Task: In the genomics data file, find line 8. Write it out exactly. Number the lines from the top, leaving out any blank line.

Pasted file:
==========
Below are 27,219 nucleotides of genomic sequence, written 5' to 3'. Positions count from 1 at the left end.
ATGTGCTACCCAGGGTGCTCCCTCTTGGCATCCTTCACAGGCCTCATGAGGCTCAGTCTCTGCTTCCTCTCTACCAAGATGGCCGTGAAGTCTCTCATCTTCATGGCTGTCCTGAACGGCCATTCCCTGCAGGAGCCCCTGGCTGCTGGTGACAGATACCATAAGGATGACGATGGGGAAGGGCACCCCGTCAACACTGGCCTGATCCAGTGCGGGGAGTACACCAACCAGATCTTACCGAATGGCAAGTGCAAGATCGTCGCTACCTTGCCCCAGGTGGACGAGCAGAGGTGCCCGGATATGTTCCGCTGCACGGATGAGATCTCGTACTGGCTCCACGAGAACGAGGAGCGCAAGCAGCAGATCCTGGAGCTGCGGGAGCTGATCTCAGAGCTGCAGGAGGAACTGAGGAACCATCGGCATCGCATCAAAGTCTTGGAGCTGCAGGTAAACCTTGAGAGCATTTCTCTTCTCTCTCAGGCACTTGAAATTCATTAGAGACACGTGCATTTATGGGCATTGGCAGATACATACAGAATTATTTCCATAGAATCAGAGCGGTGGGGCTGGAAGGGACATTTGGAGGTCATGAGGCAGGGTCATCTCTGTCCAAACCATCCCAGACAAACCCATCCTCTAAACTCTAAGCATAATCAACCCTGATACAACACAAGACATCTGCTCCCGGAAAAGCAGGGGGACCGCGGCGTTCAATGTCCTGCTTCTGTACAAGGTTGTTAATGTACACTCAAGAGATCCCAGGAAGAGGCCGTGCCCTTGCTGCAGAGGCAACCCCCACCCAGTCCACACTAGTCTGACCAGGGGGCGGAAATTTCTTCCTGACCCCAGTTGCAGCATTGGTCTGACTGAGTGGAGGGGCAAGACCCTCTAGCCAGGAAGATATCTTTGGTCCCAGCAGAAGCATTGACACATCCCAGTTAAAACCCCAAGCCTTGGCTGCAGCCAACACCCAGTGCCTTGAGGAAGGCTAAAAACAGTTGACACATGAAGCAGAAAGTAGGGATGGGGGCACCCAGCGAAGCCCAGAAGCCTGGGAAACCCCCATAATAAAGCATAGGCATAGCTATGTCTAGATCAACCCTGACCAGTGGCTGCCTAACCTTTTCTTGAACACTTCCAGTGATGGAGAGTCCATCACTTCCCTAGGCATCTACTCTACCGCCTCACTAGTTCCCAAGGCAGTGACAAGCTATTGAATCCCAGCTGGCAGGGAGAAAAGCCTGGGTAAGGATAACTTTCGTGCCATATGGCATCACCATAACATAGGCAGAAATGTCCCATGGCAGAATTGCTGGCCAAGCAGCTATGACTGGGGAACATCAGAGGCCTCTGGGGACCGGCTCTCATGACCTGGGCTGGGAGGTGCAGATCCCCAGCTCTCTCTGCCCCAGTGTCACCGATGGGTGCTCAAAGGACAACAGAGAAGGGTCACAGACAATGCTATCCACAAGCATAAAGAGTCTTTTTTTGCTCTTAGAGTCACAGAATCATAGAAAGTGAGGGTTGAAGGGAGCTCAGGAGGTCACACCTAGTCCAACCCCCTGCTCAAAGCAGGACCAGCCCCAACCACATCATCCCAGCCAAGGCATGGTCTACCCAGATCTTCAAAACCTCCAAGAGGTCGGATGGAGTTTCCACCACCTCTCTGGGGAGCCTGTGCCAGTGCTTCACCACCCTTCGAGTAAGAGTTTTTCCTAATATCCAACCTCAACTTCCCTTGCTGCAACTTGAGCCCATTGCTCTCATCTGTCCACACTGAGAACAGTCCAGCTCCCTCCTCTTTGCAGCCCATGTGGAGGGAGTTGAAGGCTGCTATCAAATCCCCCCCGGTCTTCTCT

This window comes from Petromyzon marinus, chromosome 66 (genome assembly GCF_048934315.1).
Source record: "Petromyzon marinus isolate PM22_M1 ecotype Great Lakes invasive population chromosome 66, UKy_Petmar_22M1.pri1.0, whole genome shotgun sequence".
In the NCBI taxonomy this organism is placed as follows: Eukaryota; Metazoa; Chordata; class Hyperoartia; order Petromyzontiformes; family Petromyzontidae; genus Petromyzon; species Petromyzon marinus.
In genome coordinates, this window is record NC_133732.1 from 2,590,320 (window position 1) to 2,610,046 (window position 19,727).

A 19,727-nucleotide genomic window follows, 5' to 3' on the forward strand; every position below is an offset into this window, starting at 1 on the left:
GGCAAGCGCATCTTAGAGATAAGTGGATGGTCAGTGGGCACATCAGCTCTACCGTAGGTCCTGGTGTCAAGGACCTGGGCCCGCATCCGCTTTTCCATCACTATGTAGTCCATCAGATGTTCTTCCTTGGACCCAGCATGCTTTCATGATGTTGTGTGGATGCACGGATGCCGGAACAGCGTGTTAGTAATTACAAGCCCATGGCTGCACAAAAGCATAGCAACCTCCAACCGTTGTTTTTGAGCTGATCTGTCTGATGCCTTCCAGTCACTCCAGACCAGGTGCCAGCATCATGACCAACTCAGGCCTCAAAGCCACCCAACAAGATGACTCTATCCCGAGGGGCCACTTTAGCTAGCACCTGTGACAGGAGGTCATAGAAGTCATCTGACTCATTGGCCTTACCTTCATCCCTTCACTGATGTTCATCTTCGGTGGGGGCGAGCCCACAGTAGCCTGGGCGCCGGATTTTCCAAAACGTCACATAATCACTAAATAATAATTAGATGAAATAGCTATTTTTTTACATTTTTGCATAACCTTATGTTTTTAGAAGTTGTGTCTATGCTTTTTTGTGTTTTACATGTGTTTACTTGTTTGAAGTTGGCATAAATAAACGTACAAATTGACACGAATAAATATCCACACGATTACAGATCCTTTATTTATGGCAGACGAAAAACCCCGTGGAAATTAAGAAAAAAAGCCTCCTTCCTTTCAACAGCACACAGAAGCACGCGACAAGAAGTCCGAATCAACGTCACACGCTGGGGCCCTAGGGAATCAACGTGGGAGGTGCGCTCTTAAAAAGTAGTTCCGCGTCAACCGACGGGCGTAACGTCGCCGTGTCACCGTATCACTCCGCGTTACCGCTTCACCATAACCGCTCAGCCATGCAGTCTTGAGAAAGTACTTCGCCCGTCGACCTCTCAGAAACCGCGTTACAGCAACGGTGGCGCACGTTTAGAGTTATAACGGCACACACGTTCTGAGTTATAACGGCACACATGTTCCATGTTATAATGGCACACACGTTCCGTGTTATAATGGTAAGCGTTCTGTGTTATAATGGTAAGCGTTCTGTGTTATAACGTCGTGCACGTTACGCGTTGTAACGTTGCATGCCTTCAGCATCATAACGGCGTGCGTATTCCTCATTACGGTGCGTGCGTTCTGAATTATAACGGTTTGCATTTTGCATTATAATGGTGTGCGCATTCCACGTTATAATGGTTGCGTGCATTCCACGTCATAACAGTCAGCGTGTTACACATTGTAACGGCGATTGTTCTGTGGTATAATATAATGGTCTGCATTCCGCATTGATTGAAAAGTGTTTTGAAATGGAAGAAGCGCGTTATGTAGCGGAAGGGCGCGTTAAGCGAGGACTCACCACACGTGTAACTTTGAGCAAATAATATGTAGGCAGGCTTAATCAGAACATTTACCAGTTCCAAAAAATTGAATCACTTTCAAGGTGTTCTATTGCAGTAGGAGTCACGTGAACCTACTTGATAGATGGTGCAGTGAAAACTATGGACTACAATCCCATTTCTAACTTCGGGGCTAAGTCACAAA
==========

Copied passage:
GGCAAGCGCATCTTAGAGATAAGTGGATGGTCAGTGGGCACATCAGCTCTACCGTAGGTCCTGGTGTCAAGGACCTGGGCCCGCATCCGCTTTTCCATCACTATGTAGTCCATCAGATGTTCTTCCTTGGACCCAGCATGCTTTCATGATGTTGTGTGGATGCACGGATGCCGGAACAGCGTGTTAGTAATTACAAGCCCATGGCTGCACAAAAGCATAGCAACCTCCAACCGTTGTTTTTGAGCTGATCTGTCTGATGCCTTCCAGTCACTCCAGACCAGGTGCCAGCATCATGACCAACTCAGGCCTCAAAGCCACCCAACAAGATGACTCTATCCCGAGGGGCCACTTTAGCTAGCACCTGTGACAGGAGGTCATAGAAGTCATCTGACTCATTGGCCTTACCTTCATCCCTTCACTGATGTTCATCTTCGGTGGGGGCGAGCCCACAGTAGCCTGGGCGCCGGATTTTCCAAAACGTCACATAATCACTAAATAATAATTAGATGAAATAGCTATTTTTTTACATTTTTGCATAACCTTATGTTTTTAGAAGTTGTGTCTATGCTTTTTTGTGTTTTACATGTGTTTACTTGTTTGAAGTTGGCATAAATAAACGTACAAATTGACACGAATAAATATCCACACGATTACAGATCCTTTATTTATGGCAGACGAAAAACCCCGTGGAAATTAAGAAAAAAAGCCTCCTTCCTTTCAACAGCACACAGAAGCACGCGACAAGAAGTCCGAATCAACGTCACACGCTGGGGCCCTAGGGAATCAACGTGGGAGGTGCGCTCTTAAAAAGTAGTTCCGCGTCAACCGACGGGCGTAACGTCGCCGTGTCACCGTATCACTCCGCGTTACCGCTTCACCATAACCGCTCAGCCATGCAGTCTTGAGAAAGTACTTCGCCCGTCGACCTCTCAGAAACCGCGTTACAGCAACGGTGGCGCACGTTTAGAGTTATAACGGCACACACGTTCTGAGTTATAACGGCACACATGTTCCATGTTATAATGGCACACACGTTCCGTGTTATAATGGTAAGCGTTCTGTGTTATAATGGTAAGCGTTCTGTGTTATAACGTCGTGCACGTTACGCGTTGTAACGTTGCATGCCTTCAGCATCATAACGGCGTGCGTATTCCTCATTACGGTGCGTGCGTTCTGAATTATAACGGTTTGCATTTTGCATTATAATGGTGTGCGCATTCCACGTTATAATGGTTGCGTGCATTCCACGTCATAACAGTCAGCGTGTTACACATTGTAACGGCGATTGTTCTGTGGTATAATATAATGGTCTGCATTCCGCATTGATTGAAAAGTGTTTTGAAATGGAAGAAGCGCGTTATGTAGCGGAAGGGCGCGTTAAGCGAGGACTCACCACACGTGTAACTTTGAGCAAATAATATGTAGGCAGGCTTAATCAGAACATTTACCAGTTCCAAAAAATTGAATCACTTTCAAGGTGTTCTATTGCAGTAGGAGTCACGTGAACCTACTTGATAGATGGTGCAGTGAAAACTATGGACTACAATCCCATTTCTAACTTCGGGGCTAAGTCACAAA